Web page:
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University of Ulster Research Helping Energy Efficiency and Sustainability

Northern Ireland businesses are being urged to participate in an international study involving the University of Ulster into how natural materials like straw bales, wool, wood and stone can enhance energy efficiency.

The University is one of the main partners in the Northern Natural Energy Efficiency and Sustainability (NEES) project funded by the EU Regional Development Fund.

Other partners are from the Northern Periphery Programme (NPP) area, which includes parts of the Republic of Ireland, Scotland, Scandinavia, the Faroe Islands, Iceland and Greenland.

Details of the Ulster’s involvement in the study emerged after it received a ‘First Class Honours’ award in the People and Planet Green League Table last week for the second consecutive year.

The People and Planet Green League assesses the environmental and ethical performance of UK universities annually, awarding first class ‘degrees’ to the most sustainable and a ‘fail’ to those doing the least to address their environmental and ethical impacts. Part of the NEES project involves promoting the use natural, sustainable, energy efficient building materials and services in each of the partner regions.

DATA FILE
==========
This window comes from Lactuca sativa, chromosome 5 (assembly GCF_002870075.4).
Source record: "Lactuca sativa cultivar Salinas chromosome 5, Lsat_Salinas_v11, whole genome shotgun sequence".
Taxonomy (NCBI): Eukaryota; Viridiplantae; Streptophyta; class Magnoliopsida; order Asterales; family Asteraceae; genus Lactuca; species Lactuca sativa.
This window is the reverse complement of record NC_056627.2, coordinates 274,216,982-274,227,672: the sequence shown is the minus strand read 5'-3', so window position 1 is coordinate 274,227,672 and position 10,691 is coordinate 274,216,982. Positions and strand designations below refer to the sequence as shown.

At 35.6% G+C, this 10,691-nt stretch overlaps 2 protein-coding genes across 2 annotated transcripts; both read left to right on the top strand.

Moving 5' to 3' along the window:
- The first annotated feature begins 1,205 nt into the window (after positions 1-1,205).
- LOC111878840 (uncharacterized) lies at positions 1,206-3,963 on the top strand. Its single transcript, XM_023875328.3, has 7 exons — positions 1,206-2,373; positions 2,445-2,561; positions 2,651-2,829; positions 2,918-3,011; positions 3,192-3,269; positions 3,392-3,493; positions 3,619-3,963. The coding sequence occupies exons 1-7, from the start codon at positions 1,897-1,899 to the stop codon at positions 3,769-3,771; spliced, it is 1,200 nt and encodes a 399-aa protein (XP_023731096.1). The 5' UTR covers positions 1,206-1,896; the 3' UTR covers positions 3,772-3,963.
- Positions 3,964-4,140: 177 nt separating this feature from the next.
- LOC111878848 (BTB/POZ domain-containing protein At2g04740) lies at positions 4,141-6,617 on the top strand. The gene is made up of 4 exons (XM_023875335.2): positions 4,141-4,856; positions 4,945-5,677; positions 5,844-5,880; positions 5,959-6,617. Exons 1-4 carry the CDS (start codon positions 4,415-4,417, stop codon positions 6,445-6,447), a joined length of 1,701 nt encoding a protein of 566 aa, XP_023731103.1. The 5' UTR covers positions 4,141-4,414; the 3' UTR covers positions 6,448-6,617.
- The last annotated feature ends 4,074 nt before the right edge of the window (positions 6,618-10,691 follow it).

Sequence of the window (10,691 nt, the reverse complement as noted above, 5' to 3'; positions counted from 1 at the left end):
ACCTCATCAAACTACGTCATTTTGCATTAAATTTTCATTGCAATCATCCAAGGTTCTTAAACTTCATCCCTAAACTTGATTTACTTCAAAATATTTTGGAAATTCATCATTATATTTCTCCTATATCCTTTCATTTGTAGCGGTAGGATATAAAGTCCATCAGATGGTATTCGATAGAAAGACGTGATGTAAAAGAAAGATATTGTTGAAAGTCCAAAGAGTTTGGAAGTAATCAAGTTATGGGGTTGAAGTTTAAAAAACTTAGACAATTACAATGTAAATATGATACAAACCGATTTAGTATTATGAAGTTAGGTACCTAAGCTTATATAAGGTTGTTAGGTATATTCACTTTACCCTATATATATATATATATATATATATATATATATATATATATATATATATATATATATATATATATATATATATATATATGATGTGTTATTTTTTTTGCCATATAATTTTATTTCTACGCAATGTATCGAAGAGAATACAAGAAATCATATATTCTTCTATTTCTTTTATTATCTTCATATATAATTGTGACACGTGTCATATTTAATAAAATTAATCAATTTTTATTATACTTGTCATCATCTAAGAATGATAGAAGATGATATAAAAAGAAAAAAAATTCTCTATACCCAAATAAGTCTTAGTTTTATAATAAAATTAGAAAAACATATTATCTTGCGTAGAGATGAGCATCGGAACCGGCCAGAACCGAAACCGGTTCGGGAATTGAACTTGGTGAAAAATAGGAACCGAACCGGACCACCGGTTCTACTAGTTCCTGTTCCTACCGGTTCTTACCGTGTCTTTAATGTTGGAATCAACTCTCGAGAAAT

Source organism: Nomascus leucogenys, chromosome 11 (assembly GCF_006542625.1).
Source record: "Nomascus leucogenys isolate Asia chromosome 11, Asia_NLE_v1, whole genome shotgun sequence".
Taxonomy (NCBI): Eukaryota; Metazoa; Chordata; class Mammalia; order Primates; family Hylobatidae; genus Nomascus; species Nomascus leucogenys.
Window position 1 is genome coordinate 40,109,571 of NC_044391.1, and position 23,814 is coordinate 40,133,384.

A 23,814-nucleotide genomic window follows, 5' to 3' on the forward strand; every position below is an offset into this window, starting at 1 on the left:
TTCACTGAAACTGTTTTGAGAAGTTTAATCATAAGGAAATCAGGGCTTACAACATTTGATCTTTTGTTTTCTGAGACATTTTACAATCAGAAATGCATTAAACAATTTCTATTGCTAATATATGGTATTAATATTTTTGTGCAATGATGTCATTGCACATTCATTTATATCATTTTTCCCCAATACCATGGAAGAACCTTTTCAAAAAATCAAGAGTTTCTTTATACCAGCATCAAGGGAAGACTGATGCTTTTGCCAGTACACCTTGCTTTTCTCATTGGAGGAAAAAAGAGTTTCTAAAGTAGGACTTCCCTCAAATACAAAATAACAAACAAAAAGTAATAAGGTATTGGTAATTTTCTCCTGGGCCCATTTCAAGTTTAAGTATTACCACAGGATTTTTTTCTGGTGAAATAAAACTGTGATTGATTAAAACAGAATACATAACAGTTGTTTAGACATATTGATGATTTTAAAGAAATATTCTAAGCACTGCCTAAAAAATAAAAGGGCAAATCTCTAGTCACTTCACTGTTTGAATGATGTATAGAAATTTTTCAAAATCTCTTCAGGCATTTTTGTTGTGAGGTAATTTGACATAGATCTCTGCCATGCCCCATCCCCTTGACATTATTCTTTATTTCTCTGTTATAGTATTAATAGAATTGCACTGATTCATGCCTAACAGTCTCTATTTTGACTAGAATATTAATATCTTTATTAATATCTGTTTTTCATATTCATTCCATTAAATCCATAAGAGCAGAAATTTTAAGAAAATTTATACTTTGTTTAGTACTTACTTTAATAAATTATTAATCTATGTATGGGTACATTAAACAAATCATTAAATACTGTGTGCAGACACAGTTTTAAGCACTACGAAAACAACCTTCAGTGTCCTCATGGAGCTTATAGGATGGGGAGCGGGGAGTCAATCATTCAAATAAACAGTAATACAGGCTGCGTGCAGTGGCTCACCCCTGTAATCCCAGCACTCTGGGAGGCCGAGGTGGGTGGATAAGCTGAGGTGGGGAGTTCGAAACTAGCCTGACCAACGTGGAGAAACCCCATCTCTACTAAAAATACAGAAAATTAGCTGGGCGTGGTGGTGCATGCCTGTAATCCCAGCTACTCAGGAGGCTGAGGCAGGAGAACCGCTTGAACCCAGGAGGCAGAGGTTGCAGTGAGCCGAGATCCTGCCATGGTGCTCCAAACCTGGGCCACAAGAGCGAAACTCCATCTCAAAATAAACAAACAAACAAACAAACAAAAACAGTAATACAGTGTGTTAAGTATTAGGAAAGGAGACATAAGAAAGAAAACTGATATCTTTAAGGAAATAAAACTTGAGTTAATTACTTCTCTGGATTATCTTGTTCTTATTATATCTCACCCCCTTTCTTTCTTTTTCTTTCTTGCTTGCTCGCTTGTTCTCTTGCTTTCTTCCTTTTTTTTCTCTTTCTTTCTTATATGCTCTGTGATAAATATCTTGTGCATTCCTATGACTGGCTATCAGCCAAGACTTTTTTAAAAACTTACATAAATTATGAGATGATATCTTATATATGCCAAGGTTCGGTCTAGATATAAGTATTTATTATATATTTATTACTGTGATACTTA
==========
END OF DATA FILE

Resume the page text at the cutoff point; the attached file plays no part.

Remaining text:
Derek Bond, Senior Lecturer in the Ulster Business School’s Business and Management Research Institute at the Coleraine campus, explained how local businesses could get involved in the EU funded research project.

“An open call has gone out for any businesses involved growing, manufacturing or installing locally produced ‘natural’ products, or providing services that improve the energy efficiency of new and existing domestic buildings, to get involved in the research by completing an online survey at www.neesonline.org,” he said.

Mr Bond continued: “The term ‘natural’ covers both renewable and recycled materials such as wood, stone, hemp and lime, straw bales, wool and recycled paper.

“Eligible services also span a wide spectrum, from timber-frame and bioclimatic design, to energy and sustainability assessments, and training that encourages change in local behaviour.”

Urging local businesses to complete the survey, he said it could be a springboard for them to be promoted as examples of best practice to a European audience.

“NEES plans to use a number of products and services from each region as case studies. A range of supporting materials, training packages and marketing initiatives will be developed by NEES for the selected enterprises and they will be promoted throughout the NPP region and the rest of Europe.”

Submissions are made by completing a simple on-line ‘pre-qualification questionnaire’ to establish the eligibility of the enterprise. Eligible businesses will be asked to complete a more detailed questionnaire. A panel of experts from the different partner regions will determine which submissions constitute Best Practise.